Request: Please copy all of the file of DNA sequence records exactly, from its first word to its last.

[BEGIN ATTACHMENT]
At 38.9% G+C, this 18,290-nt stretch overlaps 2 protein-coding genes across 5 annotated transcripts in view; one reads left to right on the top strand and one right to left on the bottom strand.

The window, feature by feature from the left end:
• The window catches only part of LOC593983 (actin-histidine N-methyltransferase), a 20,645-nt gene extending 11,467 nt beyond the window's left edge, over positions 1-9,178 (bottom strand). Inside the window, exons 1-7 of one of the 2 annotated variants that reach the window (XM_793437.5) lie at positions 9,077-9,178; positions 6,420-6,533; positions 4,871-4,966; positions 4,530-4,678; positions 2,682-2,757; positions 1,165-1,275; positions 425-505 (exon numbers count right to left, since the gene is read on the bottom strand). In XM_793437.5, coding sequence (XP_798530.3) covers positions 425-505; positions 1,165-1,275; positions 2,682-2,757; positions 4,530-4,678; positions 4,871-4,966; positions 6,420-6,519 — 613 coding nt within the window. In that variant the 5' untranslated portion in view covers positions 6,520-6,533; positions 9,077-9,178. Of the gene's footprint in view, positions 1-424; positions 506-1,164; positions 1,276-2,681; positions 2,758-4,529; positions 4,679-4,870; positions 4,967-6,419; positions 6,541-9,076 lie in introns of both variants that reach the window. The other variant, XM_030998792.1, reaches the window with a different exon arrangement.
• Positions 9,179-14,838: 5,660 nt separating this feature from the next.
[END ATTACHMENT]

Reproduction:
At 38.9% G+C, this 18,290-nt stretch overlaps 2 protein-coding genes across 5 annotated transcripts in view; one reads left to right on the top strand and one right to left on the bottom strand.

The window, feature by feature from the left end:
• The window catches only part of LOC593983 (actin-histidine N-methyltransferase), a 20,645-nt gene extending 11,467 nt beyond the window's left edge, over positions 1-9,178 (bottom strand). Inside the window, exons 1-7 of one of the 2 annotated variants that reach the window (XM_793437.5) lie at positions 9,077-9,178; positions 6,420-6,533; positions 4,871-4,966; positions 4,530-4,678; positions 2,682-2,757; positions 1,165-1,275; positions 425-505 (exon numbers count right to left, since the gene is read on the bottom strand). In XM_793437.5, coding sequence (XP_798530.3) covers positions 425-505; positions 1,165-1,275; positions 2,682-2,757; positions 4,530-4,678; positions 4,871-4,966; positions 6,420-6,519 — 613 coding nt within the window. In that variant the 5' untranslated portion in view covers positions 6,520-6,533; positions 9,077-9,178. Of the gene's footprint in view, positions 1-424; positions 506-1,164; positions 1,276-2,681; positions 2,758-4,529; positions 4,679-4,870; positions 4,967-6,419; positions 6,541-9,076 lie in introns of both variants that reach the window. The other variant, XM_030998792.1, reaches the window with a different exon arrangement.
• Positions 9,179-14,838: 5,660 nt separating this feature from the next.